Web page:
PHP has been incredibly successful as a deployment platform for web applications. The WordPress blog brags that the WordPress 2.0 series has been downloaded 1.2 million times.
However, PHP as a platform is far from homogenous. With many different versions installed and the vast configurability of php.ini, there can be a great deal of variation from PHP installation to PHP installation. PHP developers often ask what should I target? The question is the same if you want to write the next WordPress, or if you want to make sure your code is reusable for the next client that knocks on your door.
Nexen has been publishing PHP version adoption statistics for some time. Damien Seguy has really gone the extra step now by collecting and publishing configuration statistics. These are generated from scanning publicly available phpinfo() output.
The stats range from useful to blog candy.
One thing to keep in mind is sample bias. Damien compared the php version number of the sample against the version data collected from expose php and found they correlate well. But, perhaps there is a bias toward certain configuration settings (or versions) among those who have public phpinfo() data and those who do not. (The stats do have suitable disclaimers.)
Its hard to look at stats like this and decide what they represent. According to the Zend blog, 81% of their customers are using PHP 5, while the nexen monthly numbers report 11%. I think its fair to say that all of Zend’s customers use PHP, while many servers that expose_php are domain parking or serving static pages. What is the adoption rate for php 5? Who knows.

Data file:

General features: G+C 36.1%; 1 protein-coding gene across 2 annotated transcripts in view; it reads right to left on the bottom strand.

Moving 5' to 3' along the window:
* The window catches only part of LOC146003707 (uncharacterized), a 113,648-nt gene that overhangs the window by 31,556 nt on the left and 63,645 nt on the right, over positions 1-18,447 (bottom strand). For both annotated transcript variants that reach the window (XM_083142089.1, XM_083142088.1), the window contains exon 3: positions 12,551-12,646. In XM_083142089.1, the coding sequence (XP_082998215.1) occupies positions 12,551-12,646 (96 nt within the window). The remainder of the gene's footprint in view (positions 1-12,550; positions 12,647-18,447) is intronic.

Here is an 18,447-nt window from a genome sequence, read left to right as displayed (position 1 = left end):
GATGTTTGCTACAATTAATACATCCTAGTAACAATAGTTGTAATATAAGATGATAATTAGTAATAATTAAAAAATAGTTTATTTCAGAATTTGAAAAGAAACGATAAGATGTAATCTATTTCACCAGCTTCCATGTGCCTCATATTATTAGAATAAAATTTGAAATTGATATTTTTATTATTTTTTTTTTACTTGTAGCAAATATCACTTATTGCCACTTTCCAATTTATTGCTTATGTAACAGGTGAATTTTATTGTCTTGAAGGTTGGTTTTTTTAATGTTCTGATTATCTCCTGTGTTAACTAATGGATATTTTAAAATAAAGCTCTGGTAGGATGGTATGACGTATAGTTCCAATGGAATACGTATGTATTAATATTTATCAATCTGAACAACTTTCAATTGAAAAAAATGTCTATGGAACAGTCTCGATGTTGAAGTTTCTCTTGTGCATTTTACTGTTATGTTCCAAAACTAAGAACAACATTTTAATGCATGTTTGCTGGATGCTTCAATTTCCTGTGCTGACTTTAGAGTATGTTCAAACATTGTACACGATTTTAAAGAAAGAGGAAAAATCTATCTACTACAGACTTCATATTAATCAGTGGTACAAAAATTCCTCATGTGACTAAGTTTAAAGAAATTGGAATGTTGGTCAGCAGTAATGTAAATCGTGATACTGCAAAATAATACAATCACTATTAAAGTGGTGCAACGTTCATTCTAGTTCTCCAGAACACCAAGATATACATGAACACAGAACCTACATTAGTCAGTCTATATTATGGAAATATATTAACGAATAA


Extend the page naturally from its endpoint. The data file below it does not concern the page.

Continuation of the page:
It would be interesting to see the correlation between those installations with expose_php off and the monthly version data, collected from the broader set of servers with expose_php on. I think it would also be interesting to see what functions are being disabled with disable_functions. Which extensions are being loaded? How many servers are running an opcode cache?
Which version of PHP to use? PHP 5 versus PHP 4? Unless you are constrained by legacy PHP 4, the answer is definitely PHP 5. Targeting PHP 4 isn’t going to make you the next WordPress. Its just going to put you as far behind the version adoption curve as they are.
PHP 5 is vastly easier to develop in than PHP 4. Development is expensive. Hosting is cheap. Don’t let the tail wag your dog. If your host doesn’t support 5, change hosts. PHP 5 hosting is not rocket science.
I know the decision is that not simple, but the excuses for remaining with PHP 4 are dwindling.
Which configuration options to target? There was some talk recently on the PHP internals list about creating a recommended .ini profile for development environments and one for production environments. I think this is a great idea. Hopefully, then folks installing PHP can choose a profile instead of setting individual .ini options. Perhaps this would help reign in some variability and reduce some Paradox of choice style unhappiness.